Many alchemists have tried their hand at the difficult art of transmutation, but a real breakthrough in this domain was made by Michał Sędziwój (known more commonly in English as Michael Sendivogius), an adept of the arcanum and secretary to King Sigismund III Vasa of Poland.
Michał Sędziwój (1566–??) received a good education that fell onto fertile ground – as a boy he had no need for a tutor who, with cane in hand, would have to encourage him to read. He devoured thick volumes, one after the other, spanning domains as distant from each other as astronomy and botany. But his greatest passion was alchemy. He personally met the great initiated minds of his age. We cannot, however, state that he did not have his feet on the ground – he proved to be an effective diplomat on several occasions, well-known even in the most prominent courts of 16th-century Europe.
During his lifetime, he had already become the author of works deemed as outstanding, in which he argued that air was a type of life-sustaining nourishment; today he is presumed to have discovered oxygen. His great accomplishments in the domain of alchemy gained the appreciation of Sigismund III himself. The Polish monarch, sensitive to the charm of the arcanum, granted Sędziwój quite an impressive space for his scientific research in the Krzywa Stopka (‘Crooked Foot’) Tower at the Wawel Royal Castle in Kraków. Sędziwój created his laboratory there, full of pots and alembics, with a large oven and ancient manuscripts, which, at the time, only he could understand and develop the thoughts contained therein.
There was a recommendation that was repeated in many books of alchemy, which stated that in order to create gold, human faeces had to be placed in a special glass vessel and heated to subject it to the long-term complex process of transmutation.
There was one issue here though. There was no chimney in the tower, so Sędziwój, to avoid being poisoned by toxic gases, used a makeshift chimney – a metal pipe that, following a twisted path, made its way out of the window. Unfortunately, during one of the trials, which was also being witnessed by the King, the outlet of the pipe was clogged by a family of magpies: the birds had built a strange nest in it from a variety of garbage. As the glass vessel was being heated, the smoke went back into the room, and the terrified participants of the experiment started to hurriedly retreat from the laboratory. Sigismund III hit a shelf that held an enormous book (probably the first Geneva edition of the Opera Omnia Medico-Chemico-Chirurgica by Doctor Paracelsus); the book fell onto a fire iron sticking out of the fire; the fire iron overturned glowing pieces of wood; the fire quickly spread to the entire laboratory. Due to logistic difficulties, buckets of water arrived at a pace that was disproportionately slow compared to the needs. The fire engulfed the entire tower, and started spreading to other parts of the Royal Castle. The fire was finally put out, but the damage was substantial. Consequently, the King made his decision to relocate the Royal seat to Warsaw.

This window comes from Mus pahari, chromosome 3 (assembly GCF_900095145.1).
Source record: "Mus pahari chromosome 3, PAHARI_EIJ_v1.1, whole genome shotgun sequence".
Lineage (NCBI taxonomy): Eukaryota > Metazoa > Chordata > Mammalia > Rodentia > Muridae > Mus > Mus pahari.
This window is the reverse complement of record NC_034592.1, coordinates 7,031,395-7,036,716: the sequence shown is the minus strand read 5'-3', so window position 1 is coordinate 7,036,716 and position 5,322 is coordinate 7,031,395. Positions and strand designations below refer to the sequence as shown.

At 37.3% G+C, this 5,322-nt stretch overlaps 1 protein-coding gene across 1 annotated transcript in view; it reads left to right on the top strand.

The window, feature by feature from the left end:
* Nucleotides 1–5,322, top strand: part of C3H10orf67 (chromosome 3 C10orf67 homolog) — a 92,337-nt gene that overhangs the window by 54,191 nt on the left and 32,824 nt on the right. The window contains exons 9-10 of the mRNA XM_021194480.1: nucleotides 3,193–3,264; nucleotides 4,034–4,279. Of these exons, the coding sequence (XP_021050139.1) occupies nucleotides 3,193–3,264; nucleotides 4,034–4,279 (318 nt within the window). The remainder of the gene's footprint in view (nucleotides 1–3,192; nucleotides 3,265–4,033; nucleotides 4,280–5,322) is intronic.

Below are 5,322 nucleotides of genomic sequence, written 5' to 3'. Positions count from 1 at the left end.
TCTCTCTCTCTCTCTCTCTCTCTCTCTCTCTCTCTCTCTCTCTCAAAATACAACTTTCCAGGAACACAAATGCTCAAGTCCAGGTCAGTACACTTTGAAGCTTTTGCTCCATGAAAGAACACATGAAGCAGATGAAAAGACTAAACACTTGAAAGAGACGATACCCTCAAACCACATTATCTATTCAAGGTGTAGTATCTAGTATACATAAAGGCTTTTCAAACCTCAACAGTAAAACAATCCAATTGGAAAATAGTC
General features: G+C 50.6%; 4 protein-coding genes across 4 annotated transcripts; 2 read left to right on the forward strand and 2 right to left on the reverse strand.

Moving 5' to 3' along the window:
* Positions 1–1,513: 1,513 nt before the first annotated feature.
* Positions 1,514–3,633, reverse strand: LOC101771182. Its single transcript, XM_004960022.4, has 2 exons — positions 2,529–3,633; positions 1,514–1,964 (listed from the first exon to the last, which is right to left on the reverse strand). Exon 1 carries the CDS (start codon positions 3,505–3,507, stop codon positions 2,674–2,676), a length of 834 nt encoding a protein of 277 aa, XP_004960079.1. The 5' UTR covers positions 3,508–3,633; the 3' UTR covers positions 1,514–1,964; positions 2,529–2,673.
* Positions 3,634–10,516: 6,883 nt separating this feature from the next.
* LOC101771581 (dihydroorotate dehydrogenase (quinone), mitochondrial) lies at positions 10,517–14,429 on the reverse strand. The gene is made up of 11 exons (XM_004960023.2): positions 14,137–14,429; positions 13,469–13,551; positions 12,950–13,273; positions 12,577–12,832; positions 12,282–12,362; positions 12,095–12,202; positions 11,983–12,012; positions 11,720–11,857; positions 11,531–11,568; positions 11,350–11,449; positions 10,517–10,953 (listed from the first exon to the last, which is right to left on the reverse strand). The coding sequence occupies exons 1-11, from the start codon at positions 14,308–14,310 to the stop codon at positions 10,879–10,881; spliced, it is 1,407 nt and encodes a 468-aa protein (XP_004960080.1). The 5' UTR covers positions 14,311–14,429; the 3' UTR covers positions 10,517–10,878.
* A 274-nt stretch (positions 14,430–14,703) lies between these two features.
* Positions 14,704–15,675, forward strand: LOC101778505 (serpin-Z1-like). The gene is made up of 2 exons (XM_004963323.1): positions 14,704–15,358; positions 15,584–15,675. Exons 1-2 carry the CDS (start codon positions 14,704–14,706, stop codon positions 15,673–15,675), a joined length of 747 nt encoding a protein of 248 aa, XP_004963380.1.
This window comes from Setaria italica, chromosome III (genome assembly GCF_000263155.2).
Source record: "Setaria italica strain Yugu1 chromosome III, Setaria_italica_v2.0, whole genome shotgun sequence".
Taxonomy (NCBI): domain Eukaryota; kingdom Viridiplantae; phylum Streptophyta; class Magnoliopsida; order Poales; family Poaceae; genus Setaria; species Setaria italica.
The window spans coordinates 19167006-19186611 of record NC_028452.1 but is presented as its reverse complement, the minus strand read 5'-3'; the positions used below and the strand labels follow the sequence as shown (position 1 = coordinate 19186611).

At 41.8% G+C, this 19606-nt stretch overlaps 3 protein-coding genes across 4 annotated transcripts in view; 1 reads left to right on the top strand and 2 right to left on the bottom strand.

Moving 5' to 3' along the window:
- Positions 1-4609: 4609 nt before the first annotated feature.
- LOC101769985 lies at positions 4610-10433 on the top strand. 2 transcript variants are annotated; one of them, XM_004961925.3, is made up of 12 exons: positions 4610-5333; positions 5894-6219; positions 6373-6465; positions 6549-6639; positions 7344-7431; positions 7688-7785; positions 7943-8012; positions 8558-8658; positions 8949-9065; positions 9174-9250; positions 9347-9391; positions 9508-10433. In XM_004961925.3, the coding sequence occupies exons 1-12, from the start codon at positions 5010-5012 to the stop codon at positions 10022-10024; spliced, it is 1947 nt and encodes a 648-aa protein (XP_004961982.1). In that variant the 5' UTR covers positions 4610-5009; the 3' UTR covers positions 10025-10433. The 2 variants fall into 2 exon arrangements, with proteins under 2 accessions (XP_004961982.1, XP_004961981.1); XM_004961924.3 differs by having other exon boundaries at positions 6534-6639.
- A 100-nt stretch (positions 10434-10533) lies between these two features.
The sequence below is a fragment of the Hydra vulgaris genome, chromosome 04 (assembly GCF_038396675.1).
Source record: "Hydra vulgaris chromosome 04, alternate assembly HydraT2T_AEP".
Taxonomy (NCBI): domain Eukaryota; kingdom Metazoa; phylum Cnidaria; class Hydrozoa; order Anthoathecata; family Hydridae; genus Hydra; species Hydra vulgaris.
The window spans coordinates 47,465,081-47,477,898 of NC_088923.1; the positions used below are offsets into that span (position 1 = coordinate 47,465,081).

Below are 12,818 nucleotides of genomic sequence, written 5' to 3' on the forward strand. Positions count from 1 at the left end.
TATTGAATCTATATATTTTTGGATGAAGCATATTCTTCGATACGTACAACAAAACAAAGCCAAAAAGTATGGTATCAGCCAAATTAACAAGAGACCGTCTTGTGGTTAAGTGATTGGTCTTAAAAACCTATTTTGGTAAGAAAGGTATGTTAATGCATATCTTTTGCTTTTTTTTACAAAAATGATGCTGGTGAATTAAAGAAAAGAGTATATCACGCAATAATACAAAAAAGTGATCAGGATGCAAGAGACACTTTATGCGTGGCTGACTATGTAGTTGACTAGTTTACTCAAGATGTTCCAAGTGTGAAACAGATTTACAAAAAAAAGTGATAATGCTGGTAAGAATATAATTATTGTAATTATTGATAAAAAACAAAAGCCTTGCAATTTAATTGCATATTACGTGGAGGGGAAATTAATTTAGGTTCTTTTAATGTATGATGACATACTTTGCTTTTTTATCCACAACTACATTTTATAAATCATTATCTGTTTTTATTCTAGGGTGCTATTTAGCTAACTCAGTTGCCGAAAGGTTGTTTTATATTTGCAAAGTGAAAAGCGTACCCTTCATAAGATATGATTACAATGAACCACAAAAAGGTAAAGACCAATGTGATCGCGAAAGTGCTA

The alchemist was deeply disappointed by the accident. Unlike the others, who knew only the false ‘common-sense’ reasons, he knew the truth. He knew that it was his fault alone that the fire had broken out: during the experiment, he hadn’t used human faeces, but bird faeces. The clogged chimney was the birds’ revenge for this malicious manipulation.
For many long months, Sędziwój fell into a state of bitterness.
Yet, in one inspired moment, he realized that if a bird can dispense justice, then nature is controlled by some kind of higher intelligence, and in spite of it all, the experiment confirmed the most significant thing of all. After all, who would be interested in gold in a world deprived of internal order?